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As the global economy continues its gradual recovery, companies want entrepreneurial ideas that spur growth. Oftentimes though we see a gap between what entrepreneurially-minded employees think about and what the companies that employ them want.
Entrepreneurship drives success in business, education, nonprofits and government. This begs the question, can someone learn to be an entrepreneur and if so, how do they start? Professor Tom Byers and Silicon Valley investor Chi-Hua Chien will draw on their wealth of experience and share the secrets of entrepreneurial thinking. Join us for this live webinar on January 29 to learn more.
You would be hard-pressed to find a business leader who would question the importance of innovation not only to promote growth within their organization, but also to ensure its very survival. These business leaders have invested significantly in their innovation initiatives to support this importance. Yet a 2012 Accenture study found that more than half of corporate executives were disappointed by their innovation results and returns from their innovation investments.
Are you thinking about ways to transform your workplace into an environment more conducive to innovation? This article takes a closer look at six components of creative climates that have shown to be significant at facilitating creativity according to new research.
Incumbents. Everyone who isn’t one hates them and if they don’t already tease you enough from their ivory towers you just know that their lazy overpaid salesman is playing golf somewhere waiting for orders to drop into his inbox before he goes to the nineteenth hole. So how will your sales teams topple the golfer?
Mash-ups are an innovation power tool. Most breakthrough innovations are the result of combining concepts or ideas that at first glance would have no relationship with each other. Finding the relationship between concepts often breaks new ground. This article delves deeper into the concept of mashups and how you can work with it to achieve innovation success.
If you’re an emerging manager or young leader, it’s time to think seriously about letting go of the manager’s mindset and adopting that of a corporate entrepreneur – or “innopreneur.” According to Idris Moottee, these enterprising people align their passion with corporate objectives to identify new ideas and create significant value to help grow the organization.
Innovation is frequently marketed as driver of growth and prerequisite for remaining competitive. However, the process is often risky, especially for small or medium sized enterprises in search of ways to successfully manage their new products, services or businesses in a systemic and stable manner. Luckily, tools such as the “A.T. Kearney House of Innovation” are available to lend an essential helping hand.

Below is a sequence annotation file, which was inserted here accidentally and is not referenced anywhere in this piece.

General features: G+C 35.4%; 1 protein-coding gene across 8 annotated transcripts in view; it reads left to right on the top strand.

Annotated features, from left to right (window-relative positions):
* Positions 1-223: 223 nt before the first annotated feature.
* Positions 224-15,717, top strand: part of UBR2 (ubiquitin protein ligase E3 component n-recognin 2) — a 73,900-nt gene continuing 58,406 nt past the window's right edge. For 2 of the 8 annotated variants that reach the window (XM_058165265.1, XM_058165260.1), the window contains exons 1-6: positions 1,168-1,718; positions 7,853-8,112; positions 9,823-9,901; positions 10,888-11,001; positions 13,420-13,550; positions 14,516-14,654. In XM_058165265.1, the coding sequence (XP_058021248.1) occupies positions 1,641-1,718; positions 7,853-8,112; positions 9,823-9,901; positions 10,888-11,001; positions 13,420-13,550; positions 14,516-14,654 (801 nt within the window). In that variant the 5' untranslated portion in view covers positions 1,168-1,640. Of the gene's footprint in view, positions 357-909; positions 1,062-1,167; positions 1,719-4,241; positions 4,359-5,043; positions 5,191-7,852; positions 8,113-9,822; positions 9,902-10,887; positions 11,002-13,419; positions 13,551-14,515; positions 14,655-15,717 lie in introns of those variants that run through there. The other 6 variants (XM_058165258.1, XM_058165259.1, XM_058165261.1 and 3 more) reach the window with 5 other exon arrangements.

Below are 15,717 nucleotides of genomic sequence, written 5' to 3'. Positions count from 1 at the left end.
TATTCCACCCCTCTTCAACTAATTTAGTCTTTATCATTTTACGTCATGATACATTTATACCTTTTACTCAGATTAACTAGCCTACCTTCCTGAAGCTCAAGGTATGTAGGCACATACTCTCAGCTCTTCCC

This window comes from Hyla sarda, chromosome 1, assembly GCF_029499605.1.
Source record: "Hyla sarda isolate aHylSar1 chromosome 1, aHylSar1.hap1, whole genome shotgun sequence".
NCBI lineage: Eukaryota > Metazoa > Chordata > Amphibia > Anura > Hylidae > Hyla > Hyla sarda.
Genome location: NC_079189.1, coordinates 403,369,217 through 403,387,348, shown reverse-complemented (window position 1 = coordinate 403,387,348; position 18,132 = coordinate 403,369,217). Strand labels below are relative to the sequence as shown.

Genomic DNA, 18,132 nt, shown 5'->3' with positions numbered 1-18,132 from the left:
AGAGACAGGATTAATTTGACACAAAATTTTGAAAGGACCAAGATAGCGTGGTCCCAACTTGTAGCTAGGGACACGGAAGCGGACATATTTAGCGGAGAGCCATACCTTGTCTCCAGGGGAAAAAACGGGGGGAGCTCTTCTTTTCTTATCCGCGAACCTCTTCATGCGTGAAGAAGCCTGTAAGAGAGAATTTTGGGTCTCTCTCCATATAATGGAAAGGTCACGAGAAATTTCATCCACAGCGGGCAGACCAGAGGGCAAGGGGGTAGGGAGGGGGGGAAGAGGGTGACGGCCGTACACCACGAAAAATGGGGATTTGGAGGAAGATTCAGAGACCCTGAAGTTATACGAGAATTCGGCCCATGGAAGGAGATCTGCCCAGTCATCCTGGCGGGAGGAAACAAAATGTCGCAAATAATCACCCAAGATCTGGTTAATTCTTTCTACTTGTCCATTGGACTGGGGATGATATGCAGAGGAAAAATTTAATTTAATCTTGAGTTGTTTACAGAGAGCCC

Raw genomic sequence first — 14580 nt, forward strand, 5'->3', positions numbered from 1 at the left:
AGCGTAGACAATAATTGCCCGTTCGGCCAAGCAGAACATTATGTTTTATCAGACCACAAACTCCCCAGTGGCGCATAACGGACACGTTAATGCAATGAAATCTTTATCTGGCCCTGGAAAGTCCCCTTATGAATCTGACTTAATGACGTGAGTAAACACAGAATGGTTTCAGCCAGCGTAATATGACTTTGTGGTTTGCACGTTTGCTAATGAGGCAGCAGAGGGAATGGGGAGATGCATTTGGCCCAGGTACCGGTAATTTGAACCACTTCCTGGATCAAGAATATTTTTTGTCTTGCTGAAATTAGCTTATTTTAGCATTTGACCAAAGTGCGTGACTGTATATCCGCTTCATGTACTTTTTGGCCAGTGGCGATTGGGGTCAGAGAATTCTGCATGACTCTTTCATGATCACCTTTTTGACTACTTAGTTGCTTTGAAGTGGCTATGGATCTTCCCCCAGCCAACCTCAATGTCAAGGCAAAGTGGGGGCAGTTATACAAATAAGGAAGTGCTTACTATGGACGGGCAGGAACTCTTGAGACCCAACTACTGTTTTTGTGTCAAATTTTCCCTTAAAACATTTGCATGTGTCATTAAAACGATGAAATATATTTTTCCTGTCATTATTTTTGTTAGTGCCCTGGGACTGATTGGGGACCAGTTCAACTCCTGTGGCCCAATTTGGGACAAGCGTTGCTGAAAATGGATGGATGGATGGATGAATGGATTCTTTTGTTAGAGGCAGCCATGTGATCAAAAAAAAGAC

What makes a company innovative? Innovation is nothing more than a tool that enables companies to achieve unique, strategic goals. It should not simply be a slogan, nor an end unto itself, argues Jeffrey Baumgartner. To be truly innovative, an organization should have seven essential characteristics.
Being an effective innovator is not an easy task. The good news is that you can learn from others’ experiences. Gijs van Wulfen walks us through some of the important lessons he learned as a marketer, strategy consultant and innovation facilitator.
Switzerland is more innovative and entrepreneurial than generally thought. The world holds on to the caricature of Heidi and of utterly dull bankers, evoked by Helmut Schmidt, many years ago: “Europe is not governed by the gnomes of Zurich”. We forget the implications of the fact that the Swiss national hero is the ultimate rebel: Wilhelm Tell; and rebellion is companion of innovation.The strong Swiss franc and the weak state of the economies of its trading partners will make 2012 difficult, but Switzerland scores tangible successes: prosperity, low debt, reasonable growth, public budgets in the black, low unemployement and trade surplus. This miniature model of Europe must be an inspiration for the EU to become what it should be: the world’s most successful region in the 21rst century.
Entrepreneurial former Stanford students Kit Rodgers, Steve Garrity and Divya Nag discuss whether entrepreneurship can be taught or learned, and whether entrepreneurial skills come from innate qualities within an individual. Concepts explored include exposure to conducive environments, being entrepreneurially-minded as a member of a team, and the importance of pattern recognition.
The problem most startups have when they take their product or service to the big companies? “The big companies can’t figure out how to make it mundane enough to interoperate with all of the complexity they have,” answers Liz Tinkham, a global manager at Accenture. She says that a start-up may have the best piece of new technology ever, but if it doesn’t work easily with other technology, it’s just too hard to get larger companies to adopt the service or product.
The mission of this project is to support the EU Commission and the EU in general to help small & medium businesses, innovative entrepreneurs and the public sector to understand, adopt and leverage Social Media with the intention to more successfully grow their respective businesses, create additional jobs and better integrate government and population.
Often individuals and organizations tend to get stuck in the mode of talking about innovation and/or trying to understand innovation. The only way to really know innovation is to do innovation, and learn from your mistakes along the way. In this article Harun Asad suggests preparing an Innovation Mission Statement as an initial, action-oriented way to get out of the rhetoric trap.